Newspaper article The Evening Standard (London, England)

Enter the Dragon; Film of the weekFans Won't Be Disappointed by the Latest Action-Packed Tolkien Instalment, as Martin Freeman's Bilbo Goes in Search of Fire-Breathing Benedict Cumberbatch

Newspaper article The Evening Standard (London, England)

Enter the Dragon; Film of the weekFans Won't Be Disappointed by the Latest Action-Packed Tolkien Instalment, as Martin Freeman's Bilbo Goes in Search of Fire-Breathing Benedict Cumberbatch

Article excerpt

Byline: David Sexton

THE HOBBIT: THE DESOLATION OF SMAUG Cert 12A, 161 mins THE Lord of the Rings, released between 2001 and 2003, was the most profitable film trilogy ever, grossing $2.91 billion at the box office, perhaps double that when merchandising was taken into account (or so the Tolkien Estate estimated when it sued for a greater share of the profits).

The incentive, then, to make the movie version of The Hobbit as similar to that of The Lord of the Rings as possible was clear -- never mind that it's so much shorter a book, written specifically for children. The director Peter Jackson has delivered in full, stretching the story out into another trilogy of very long films (this one is 161 minutes), packed with extra fighting and chase sequences on a grandiose scale, and bringing back as many characters -- and the actors who played them -- from The Lord of the Rings as possible, whether or not they feature in Tolkien's book.

The strategy has worked. The first instalment, The Hobbit: An Unexpected Journey, which was released in this same week last year, has already taken over $1 billion; this second one will do at least as well, if not better. If you liked the LOTR trilogy and the first Hobbit, you won't be disappointed; on the contrary, you'll surely be thrilled, and left impatient for the finale, scheduled for next December.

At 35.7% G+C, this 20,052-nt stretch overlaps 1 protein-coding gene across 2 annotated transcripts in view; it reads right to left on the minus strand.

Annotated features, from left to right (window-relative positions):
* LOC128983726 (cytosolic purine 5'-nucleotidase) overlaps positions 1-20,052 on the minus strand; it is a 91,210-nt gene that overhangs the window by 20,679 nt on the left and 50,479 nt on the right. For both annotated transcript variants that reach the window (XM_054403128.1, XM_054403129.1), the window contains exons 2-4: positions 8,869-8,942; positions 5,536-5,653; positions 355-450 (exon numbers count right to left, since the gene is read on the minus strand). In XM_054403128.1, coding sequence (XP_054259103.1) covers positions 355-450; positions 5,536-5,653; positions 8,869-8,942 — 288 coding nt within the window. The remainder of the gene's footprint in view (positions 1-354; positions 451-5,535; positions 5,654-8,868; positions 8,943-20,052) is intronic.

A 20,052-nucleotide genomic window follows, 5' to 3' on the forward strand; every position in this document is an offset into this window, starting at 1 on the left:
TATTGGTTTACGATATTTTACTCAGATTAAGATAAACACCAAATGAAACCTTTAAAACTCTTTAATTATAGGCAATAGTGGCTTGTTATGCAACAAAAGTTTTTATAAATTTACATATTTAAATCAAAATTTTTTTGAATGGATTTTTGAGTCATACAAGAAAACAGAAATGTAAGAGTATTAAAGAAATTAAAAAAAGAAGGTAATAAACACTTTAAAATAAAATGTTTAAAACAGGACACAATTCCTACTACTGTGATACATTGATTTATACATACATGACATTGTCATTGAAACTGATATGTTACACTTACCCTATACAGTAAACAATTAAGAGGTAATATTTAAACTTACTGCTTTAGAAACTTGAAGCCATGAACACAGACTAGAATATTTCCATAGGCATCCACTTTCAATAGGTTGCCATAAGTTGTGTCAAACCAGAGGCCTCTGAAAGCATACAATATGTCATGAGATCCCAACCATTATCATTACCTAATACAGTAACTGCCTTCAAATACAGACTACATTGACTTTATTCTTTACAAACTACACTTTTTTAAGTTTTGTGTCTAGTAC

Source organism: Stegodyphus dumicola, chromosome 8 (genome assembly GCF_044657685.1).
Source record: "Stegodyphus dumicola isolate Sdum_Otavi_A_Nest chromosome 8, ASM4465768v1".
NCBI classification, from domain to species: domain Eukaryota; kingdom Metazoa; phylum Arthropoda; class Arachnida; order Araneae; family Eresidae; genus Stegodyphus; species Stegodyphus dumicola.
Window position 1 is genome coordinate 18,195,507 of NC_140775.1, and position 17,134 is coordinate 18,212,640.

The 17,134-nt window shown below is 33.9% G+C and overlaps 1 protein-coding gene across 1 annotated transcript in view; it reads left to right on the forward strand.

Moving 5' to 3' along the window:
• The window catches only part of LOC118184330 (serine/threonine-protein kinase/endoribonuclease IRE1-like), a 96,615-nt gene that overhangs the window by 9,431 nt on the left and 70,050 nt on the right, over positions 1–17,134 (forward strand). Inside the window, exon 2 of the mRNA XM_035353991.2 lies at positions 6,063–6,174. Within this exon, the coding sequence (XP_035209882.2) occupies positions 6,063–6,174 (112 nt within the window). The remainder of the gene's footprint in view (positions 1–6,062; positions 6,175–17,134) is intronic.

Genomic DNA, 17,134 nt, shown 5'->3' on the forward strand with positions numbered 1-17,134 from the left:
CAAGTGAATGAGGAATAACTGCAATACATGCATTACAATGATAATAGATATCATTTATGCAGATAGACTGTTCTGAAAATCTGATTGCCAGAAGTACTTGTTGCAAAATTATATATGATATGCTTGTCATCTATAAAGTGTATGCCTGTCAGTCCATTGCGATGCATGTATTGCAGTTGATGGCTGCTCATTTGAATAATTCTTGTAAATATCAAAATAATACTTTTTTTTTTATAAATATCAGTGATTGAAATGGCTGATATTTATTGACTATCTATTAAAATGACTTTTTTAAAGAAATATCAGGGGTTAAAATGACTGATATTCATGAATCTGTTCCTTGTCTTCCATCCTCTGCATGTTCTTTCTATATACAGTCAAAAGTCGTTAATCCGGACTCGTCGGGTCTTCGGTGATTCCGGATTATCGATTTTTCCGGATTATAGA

The Desolation of Smaug (the title refers to the destruction the dragon has wrought on the locality, rather than a melancholy temperament) opens with a rapid recap, showing deposed Dwarf Prince Thorin Oakenshield meeting up with Gandalf to plan the attack on the Lonely Mountain in a pub, nine months previously. Then straight away we're back with Bilbo (Martin Freeman again) and the 13 dwarves where we left them last time, mid-quest, hard pressed by hideous orcs mounted on bounding wargs.

They shelter for a night with "skinchanger" Beorn, a giant, played by Swedish actor Mikael Persbrandt, sometimes a ferocious bear, sometimes a bristly man. Luckily, he hates orcs even more than he hates dwarves.

Then, after Gandalf (Ian McKellen, in that great big silly hat again) has disappeared on a mission of his own, the troop get lost in Mirkwood, where they are attacked by horrible giant spiders, entirely CGI but none the less putting this film out of the question for the estimated three to six per cent of the population who suffer from arachnophobia. Luckily, they are rescued by Wood-elves in the form of Legolas (Orlando Bloom, brought back from LOTR without any textual warrant) and novelty elfin hottie Tauriel (Evangeline Lilly, from Lost).

The Elvenking Thranduil locks up the dwarves in his palace, but Bilbo, using the invisibility ring snitched from Gollum (alas, Andy Serkis doesn't appear in this film), evades capture and frees the dwarves, who escape by hiding in barrels in which they go whitewater rafting downriver in the most spectacular sequence -- a promising ride for the eventual Hobbit theme-park -- harried again by orcs, although Legolas and Tauriel pitch in on their behalf. …

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